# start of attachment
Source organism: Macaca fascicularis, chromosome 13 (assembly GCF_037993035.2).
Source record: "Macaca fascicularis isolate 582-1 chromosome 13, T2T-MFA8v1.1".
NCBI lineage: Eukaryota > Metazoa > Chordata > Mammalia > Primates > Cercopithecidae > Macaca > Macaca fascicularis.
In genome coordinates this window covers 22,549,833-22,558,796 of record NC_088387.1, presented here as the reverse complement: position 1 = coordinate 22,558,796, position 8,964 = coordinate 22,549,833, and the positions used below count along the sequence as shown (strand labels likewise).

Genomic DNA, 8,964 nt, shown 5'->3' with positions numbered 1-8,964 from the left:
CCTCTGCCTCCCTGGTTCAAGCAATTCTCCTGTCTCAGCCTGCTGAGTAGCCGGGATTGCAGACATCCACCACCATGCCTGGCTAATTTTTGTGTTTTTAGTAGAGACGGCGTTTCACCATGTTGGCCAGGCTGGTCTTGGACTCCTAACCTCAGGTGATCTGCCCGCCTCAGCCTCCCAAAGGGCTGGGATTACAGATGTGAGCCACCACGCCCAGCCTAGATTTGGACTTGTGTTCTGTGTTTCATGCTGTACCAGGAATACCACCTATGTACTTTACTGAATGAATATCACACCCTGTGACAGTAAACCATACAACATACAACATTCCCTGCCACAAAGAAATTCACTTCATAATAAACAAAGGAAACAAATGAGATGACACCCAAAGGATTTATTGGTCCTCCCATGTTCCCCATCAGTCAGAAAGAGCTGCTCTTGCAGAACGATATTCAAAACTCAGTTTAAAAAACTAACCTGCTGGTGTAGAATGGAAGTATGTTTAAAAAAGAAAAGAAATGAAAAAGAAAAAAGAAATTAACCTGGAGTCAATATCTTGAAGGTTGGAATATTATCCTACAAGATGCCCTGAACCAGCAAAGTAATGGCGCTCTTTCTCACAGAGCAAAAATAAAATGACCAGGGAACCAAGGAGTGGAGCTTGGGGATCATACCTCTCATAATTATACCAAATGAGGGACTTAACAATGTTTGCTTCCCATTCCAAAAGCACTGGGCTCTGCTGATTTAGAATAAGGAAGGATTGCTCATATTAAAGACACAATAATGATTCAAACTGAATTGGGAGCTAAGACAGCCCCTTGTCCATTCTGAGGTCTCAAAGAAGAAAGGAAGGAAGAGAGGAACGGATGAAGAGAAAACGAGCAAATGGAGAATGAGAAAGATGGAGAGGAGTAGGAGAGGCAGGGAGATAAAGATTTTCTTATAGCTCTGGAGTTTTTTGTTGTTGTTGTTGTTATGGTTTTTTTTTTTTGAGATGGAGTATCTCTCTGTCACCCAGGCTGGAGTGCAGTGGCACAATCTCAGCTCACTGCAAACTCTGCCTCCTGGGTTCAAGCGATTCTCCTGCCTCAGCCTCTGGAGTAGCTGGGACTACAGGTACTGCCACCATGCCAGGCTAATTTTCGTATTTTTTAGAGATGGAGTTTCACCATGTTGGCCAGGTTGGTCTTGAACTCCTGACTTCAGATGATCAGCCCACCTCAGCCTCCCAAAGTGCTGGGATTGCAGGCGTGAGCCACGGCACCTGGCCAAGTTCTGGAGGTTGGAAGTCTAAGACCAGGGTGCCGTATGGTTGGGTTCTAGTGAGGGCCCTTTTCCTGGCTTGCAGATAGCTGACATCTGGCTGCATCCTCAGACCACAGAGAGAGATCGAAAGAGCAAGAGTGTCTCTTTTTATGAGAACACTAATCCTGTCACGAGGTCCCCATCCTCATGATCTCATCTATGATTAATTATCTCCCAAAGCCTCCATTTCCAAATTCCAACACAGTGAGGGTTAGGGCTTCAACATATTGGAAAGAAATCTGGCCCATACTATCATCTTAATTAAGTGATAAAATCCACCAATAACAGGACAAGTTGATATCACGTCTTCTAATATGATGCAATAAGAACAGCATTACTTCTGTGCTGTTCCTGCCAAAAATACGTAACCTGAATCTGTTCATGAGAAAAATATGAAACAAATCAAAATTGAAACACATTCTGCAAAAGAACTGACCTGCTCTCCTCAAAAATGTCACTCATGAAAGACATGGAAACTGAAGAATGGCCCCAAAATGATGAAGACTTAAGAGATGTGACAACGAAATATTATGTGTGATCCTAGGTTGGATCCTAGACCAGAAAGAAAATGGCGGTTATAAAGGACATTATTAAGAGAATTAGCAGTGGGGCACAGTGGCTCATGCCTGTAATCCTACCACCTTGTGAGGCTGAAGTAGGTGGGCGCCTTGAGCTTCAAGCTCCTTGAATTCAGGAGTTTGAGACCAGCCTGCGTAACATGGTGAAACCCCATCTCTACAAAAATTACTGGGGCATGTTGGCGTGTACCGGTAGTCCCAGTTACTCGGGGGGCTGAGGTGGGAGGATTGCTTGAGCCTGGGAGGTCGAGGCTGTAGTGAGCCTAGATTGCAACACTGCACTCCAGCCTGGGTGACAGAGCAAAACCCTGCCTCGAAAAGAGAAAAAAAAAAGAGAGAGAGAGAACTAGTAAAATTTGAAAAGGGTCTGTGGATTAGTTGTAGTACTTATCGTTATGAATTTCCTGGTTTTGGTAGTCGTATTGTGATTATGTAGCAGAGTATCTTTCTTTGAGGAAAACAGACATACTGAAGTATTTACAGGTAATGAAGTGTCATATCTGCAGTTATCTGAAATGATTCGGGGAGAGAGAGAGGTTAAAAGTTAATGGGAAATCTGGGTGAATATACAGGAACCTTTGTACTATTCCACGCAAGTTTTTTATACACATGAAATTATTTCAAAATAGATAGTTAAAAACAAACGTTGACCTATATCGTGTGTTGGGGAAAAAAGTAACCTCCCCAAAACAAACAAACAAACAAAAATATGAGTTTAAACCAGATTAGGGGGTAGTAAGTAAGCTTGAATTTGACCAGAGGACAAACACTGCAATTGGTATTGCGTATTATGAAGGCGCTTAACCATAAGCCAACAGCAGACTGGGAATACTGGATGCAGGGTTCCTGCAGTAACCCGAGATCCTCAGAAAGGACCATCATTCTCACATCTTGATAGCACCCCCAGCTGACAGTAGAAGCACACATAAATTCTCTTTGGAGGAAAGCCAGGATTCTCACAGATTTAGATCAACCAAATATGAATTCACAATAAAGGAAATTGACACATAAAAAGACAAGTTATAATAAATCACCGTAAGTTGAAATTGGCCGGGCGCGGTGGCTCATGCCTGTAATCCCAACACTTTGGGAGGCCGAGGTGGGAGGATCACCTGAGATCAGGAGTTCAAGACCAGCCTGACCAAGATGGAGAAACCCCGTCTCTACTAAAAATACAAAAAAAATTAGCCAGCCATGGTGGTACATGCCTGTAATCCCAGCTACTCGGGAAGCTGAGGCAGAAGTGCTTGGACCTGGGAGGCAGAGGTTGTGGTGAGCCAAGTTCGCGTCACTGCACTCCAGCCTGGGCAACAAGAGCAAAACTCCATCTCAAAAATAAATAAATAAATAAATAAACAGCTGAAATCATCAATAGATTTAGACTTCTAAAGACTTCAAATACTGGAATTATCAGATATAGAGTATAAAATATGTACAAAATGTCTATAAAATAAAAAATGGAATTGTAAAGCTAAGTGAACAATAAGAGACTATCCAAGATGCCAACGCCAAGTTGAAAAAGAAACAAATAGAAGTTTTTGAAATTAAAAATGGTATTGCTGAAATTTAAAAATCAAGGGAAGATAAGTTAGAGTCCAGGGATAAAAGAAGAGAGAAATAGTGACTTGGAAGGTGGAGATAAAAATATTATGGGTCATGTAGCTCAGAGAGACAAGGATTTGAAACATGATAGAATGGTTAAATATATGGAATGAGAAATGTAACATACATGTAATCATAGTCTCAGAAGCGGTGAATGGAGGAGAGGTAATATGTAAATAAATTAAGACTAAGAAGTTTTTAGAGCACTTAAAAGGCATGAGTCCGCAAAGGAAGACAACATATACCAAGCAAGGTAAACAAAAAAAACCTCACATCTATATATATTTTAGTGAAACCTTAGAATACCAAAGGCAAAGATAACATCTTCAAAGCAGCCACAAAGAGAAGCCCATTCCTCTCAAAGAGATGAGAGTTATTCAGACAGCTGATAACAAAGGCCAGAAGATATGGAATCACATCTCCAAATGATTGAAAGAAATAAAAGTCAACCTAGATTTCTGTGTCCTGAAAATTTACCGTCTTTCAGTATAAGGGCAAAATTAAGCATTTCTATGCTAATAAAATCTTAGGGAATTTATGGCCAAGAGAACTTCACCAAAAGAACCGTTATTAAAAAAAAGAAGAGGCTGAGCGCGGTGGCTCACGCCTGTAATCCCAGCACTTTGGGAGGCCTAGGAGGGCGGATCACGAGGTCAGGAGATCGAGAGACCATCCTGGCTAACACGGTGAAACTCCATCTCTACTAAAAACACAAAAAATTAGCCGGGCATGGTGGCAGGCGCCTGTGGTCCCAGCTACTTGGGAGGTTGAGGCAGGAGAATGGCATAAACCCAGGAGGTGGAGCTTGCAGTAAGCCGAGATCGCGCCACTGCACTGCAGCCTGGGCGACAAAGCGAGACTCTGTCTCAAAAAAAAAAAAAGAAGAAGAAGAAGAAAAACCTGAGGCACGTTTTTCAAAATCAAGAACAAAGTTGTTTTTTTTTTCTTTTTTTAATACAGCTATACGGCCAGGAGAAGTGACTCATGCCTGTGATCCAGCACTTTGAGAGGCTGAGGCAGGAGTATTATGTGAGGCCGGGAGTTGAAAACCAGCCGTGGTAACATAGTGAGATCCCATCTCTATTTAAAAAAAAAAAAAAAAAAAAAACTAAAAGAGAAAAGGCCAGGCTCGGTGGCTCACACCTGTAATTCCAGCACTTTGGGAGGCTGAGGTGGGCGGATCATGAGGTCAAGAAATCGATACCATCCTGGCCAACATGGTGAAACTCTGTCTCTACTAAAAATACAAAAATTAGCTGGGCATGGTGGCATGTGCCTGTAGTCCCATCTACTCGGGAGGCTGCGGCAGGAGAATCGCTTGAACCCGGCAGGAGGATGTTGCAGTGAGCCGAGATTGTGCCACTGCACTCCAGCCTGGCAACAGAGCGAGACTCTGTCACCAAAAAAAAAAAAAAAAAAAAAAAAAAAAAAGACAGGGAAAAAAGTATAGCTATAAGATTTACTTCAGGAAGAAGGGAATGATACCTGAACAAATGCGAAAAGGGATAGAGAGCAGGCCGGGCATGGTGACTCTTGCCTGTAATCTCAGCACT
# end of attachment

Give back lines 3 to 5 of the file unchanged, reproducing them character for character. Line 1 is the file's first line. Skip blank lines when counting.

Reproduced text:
NCBI lineage: Eukaryota > Metazoa > Chordata > Mammalia > Primates > Cercopithecidae > Macaca > Macaca fascicularis.
In genome coordinates this window covers 22,549,833-22,558,796 of record NC_088387.1, presented here as the reverse complement: position 1 = coordinate 22,558,796, position 8,964 = coordinate 22,549,833, and the positions used below count along the sequence as shown (strand labels likewise).

Genomic DNA, 8,964 nt, shown 5'->3' with positions numbered 1-8,964 from the left: